16 November 2011 Civilians are bearing the brunt of conflict in several countries, the United Nations top humanitarian official said today, reminding parties to such disputes of the their obligation under international humanitarian law to respect non-combatants and to protect them from harm.
Valerie Amos, the Under-Secretary-General for Humanitarian Affairs, said that the escalation of violence has limited the ability of humanitarian organizations to help those in need.
“In Somalia, the intensification of the conflict between Somalia’s Transitional Federal Government, Al-Shabaab, and other armed factions, and the involvement of Kenyan armed forces threatens to increase internal displacement just as people hoped to start planting their crops,” said Ms. Amos, who is also the UN Emergency Relief Coordinator, in a statement.
The escalation of conflict in Somalia had also led to a sense of insecurity in Kenya, amid fears of attacks against civilian targets there, and reduced ability of relief organizations to assist refugees in camps in Kenya’s Dadaab area, she pointed out.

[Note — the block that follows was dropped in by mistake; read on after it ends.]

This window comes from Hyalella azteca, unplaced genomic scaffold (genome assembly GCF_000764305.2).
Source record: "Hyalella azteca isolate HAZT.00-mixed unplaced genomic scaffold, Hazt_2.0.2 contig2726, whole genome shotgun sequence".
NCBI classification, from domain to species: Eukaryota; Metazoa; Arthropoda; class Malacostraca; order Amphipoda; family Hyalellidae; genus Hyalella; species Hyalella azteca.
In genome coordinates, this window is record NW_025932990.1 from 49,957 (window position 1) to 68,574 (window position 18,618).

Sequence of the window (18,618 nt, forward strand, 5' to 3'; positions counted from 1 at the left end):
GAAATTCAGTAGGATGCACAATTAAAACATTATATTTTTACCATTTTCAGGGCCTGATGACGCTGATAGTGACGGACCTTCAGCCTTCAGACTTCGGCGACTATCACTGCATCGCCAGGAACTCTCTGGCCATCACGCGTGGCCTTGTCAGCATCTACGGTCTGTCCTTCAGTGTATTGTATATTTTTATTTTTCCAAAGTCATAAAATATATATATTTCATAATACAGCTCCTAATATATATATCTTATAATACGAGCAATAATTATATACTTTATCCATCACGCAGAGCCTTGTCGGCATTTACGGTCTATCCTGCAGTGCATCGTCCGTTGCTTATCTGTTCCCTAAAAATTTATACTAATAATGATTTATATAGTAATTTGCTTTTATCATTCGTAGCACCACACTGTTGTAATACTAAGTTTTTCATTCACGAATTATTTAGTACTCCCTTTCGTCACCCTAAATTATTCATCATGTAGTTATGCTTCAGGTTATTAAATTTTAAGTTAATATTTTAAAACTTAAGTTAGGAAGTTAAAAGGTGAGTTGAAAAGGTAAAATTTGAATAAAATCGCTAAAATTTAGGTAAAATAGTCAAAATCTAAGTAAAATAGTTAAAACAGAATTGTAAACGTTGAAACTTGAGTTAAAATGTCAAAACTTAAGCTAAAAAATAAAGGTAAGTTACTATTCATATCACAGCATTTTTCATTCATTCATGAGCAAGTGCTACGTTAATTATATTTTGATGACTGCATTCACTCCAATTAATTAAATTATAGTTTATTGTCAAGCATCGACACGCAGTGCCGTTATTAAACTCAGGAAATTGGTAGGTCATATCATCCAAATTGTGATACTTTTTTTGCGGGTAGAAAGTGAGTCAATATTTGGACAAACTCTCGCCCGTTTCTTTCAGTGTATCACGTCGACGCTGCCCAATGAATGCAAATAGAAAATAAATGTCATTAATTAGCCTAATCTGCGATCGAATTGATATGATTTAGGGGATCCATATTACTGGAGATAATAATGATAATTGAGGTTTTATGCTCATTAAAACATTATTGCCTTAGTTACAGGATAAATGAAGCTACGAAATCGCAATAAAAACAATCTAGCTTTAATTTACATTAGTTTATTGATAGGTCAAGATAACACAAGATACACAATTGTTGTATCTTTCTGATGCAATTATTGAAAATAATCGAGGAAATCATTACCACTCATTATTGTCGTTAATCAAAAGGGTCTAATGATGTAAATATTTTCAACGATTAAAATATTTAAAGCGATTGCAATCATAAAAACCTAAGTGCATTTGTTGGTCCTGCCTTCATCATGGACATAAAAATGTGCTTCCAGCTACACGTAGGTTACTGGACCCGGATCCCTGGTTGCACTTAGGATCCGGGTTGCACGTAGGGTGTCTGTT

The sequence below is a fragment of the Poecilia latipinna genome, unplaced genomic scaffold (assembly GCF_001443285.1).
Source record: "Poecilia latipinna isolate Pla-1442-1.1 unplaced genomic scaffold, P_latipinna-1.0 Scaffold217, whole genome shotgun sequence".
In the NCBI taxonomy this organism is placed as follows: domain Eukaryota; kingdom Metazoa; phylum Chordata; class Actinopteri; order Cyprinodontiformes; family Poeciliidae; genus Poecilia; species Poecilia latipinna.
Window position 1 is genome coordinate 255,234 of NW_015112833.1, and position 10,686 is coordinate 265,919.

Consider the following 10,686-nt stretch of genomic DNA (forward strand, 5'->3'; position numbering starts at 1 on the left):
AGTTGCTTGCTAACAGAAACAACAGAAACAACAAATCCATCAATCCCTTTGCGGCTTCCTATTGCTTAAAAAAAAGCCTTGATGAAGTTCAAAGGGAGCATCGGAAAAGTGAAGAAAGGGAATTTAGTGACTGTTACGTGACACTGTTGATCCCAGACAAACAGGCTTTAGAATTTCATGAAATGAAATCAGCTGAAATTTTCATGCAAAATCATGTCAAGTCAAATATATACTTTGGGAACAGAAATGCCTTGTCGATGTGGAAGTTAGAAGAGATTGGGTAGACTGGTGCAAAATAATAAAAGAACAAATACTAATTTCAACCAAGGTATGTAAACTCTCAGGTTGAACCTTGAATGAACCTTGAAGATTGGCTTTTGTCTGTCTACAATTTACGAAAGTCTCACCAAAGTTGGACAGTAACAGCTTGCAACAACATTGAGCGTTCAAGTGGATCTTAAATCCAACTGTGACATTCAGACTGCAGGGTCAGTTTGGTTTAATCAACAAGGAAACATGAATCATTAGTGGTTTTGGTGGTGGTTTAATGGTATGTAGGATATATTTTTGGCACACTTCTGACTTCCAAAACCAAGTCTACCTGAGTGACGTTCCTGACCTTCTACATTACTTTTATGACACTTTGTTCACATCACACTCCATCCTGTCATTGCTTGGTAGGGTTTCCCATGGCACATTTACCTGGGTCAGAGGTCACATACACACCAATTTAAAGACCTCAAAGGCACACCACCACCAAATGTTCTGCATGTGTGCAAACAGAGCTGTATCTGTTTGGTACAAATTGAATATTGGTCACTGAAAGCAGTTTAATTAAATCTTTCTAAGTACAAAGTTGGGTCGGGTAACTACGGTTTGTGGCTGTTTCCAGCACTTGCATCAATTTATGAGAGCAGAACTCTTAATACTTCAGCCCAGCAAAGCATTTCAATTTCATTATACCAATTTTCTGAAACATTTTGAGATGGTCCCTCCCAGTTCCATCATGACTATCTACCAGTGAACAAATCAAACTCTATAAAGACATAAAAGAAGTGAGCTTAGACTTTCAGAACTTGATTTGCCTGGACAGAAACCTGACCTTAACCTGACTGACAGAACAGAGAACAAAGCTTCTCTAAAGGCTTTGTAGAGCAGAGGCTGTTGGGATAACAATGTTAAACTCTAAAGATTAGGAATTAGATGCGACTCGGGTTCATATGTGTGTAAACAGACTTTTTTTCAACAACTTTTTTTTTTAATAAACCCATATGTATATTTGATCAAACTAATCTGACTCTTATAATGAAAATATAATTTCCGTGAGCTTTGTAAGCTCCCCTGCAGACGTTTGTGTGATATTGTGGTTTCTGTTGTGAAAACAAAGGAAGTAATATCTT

Heightened tensions between Sudan and South Sudan had put millions of people at risk, Ms. Amos said, stressing the need to ensure that people crossing the border into South Sudan for safety are accommodated in areas away from the frontier.
In Sudan, humanitarian agencies must be given safe and unimpeded access to vulnerable civilians to assess their needs and provide assistance, Ms. Amos added.
In Yemen, fighting with heavy weaponry is taking place in urban areas throughout the country, putting civilians at risk and disrupting essential public services, including health care, thus exacerbating the humanitarian crisis, Ms. Amos said.
She also deplored the excessive use of force by Syrian security forces against demonstrators which has cost the lives of more than 3,500 people.
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